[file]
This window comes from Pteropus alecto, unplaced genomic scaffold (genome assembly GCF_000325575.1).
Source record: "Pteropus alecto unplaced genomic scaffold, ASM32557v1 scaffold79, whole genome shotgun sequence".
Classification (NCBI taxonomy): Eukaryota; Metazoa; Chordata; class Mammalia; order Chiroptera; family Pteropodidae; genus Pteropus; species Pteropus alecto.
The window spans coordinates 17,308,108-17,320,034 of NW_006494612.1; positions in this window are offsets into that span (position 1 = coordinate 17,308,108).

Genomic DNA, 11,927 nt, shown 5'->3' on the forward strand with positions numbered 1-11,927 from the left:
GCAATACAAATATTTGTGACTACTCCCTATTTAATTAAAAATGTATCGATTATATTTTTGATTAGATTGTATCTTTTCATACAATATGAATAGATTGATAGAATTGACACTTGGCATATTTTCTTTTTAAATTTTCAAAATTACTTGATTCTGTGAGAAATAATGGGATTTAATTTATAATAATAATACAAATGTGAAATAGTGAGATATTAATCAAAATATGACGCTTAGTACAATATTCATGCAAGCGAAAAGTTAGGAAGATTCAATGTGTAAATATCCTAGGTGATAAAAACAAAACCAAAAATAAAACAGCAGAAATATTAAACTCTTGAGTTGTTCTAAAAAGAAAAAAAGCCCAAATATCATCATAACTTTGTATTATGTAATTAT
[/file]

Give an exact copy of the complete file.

This window comes from Pteropus alecto, unplaced genomic scaffold (genome assembly GCF_000325575.1).
Source record: "Pteropus alecto unplaced genomic scaffold, ASM32557v1 scaffold79, whole genome shotgun sequence".
Classification (NCBI taxonomy): Eukaryota; Metazoa; Chordata; class Mammalia; order Chiroptera; family Pteropodidae; genus Pteropus; species Pteropus alecto.
The window spans coordinates 17,308,108-17,320,034 of NW_006494612.1; positions in this window are offsets into that span (position 1 = coordinate 17,308,108).

Genomic DNA, 11,927 nt, shown 5'->3' on the forward strand with positions numbered 1-11,927 from the left:
GCAATACAAATATTTGTGACTACTCCCTATTTAATTAAAAATGTATCGATTATATTTTTGATTAGATTGTATCTTTTCATACAATATGAATAGATTGATAGAATTGACACTTGGCATATTTTCTTTTTAAATTTTCAAAATTACTTGATTCTGTGAGAAATAATGGGATTTAATTTATAATAATAATACAAATGTGAAATAGTGAGATATTAATCAAAATATGACGCTTAGTACAATATTCATGCAAGCGAAAAGTTAGGAAGATTCAATGTGTAAATATCCTAGGTGATAAAAACAAAACCAAAAATAAAACAGCAGAAATATTAAACTCTTGAGTTGTTCTAAAAAGAAAAAAAGCCCAAATATCATCATAACTTTGTATTATGTAATTAT